(NewsVisual, powered by IntellectSpace) -- In one more blow caused by the subprime mortgage crisis, Bank of America Corporation (NYSE:BAC), the nation's largest retail bank, reported on Monday first-quarter 2008 net income declined to $1.21 billion from $5.26 billion a year earlier.
"The weakness in the economy and prolonged disruptions in the capital markets took their toll on our performance," said Bank of America CEO/Chairman Kenneth D. Lewis in a statement.
Mr. Lewis sought to reassure investors that the Bank has a strategic plan in place in order to attain a turnaround when he added the following comments:
"We are continuing to invest in growth initiatives across the company, and believe our core strengths - including our diverse income stream, liquidity and capital - put us in a strong position to withstand the jolts to the system and emerge even stronger when conditions improve."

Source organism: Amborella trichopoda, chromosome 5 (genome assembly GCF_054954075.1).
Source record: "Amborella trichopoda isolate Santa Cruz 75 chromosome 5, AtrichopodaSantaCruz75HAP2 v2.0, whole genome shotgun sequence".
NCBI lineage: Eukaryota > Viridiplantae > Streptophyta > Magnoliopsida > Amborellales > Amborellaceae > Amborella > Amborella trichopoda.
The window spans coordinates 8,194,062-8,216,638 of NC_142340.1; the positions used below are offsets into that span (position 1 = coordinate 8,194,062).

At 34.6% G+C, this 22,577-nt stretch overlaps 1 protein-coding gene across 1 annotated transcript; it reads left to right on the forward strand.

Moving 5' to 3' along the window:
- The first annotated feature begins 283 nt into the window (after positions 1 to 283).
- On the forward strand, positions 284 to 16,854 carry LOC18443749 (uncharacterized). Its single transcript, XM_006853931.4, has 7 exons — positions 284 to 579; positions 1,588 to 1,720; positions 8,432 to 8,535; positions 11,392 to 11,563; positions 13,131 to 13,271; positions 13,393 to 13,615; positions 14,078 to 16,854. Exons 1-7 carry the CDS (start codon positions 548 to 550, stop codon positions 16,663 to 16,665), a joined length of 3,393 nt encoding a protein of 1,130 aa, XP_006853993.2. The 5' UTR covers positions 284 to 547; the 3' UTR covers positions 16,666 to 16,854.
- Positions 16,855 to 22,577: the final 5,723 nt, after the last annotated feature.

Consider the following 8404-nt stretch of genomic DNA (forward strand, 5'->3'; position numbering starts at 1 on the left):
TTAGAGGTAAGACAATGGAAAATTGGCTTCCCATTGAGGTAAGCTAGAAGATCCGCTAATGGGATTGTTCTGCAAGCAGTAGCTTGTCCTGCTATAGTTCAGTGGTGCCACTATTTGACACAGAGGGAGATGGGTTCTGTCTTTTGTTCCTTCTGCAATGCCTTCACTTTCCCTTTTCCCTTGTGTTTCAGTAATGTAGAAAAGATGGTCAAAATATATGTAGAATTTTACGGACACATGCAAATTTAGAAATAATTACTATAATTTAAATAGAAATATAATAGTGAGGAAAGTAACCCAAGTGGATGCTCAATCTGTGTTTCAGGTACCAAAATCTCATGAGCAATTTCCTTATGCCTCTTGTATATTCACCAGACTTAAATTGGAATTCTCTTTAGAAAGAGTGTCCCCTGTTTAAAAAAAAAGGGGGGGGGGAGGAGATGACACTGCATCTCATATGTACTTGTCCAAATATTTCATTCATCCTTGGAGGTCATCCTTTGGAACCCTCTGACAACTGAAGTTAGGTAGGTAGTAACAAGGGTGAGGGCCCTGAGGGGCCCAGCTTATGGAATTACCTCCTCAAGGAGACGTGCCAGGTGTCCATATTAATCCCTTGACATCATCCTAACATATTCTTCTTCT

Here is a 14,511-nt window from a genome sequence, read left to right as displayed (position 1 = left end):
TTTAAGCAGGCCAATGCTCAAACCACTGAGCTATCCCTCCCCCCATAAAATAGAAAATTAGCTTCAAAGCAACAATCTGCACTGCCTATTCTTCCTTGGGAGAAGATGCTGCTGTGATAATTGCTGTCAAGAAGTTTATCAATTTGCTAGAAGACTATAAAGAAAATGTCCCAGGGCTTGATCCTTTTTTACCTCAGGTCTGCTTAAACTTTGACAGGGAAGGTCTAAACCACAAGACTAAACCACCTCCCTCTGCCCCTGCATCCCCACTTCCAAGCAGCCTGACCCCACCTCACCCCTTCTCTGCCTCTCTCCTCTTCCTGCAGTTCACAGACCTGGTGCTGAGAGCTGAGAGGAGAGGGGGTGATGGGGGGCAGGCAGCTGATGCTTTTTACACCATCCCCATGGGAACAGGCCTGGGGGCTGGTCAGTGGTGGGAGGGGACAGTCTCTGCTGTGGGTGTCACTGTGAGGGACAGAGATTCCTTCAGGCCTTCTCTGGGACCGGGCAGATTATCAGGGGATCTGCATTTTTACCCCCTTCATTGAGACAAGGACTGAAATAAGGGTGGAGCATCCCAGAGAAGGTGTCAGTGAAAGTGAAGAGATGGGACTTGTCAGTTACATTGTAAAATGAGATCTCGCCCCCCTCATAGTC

Yet the Bank's large institutional shareholders may not be as sanguine regarding its future earnings prospects. And they may seek to hold some of its Directors accountable for taking on excessive risks.
Just recently, the shareholders of Washington Mutual Inc (NYSE:WM) forced the resignation of one WaMu Director and they were nearly successful in voting down the reelection of several other Directors to the WaMu board.
Yet many of Bank of America's Directors have strong corporate experience.
NewsVisual created an IntellectSpace Knowledge Map that illustrates the corporate connections of the Bank's Board of Directors, which would ultimately serve to make them formidable opponents of any activist shareholders.
For example, several Bank of America Directors also sit on the boards of some very well known corporations, including McDonald's Corp, Sun Microsystems Inc and the Walt Disney Company, to name just a few.
These business associations can help these Directors to withstand any suggestions from shareholders who are apt to accuse them of incompetence.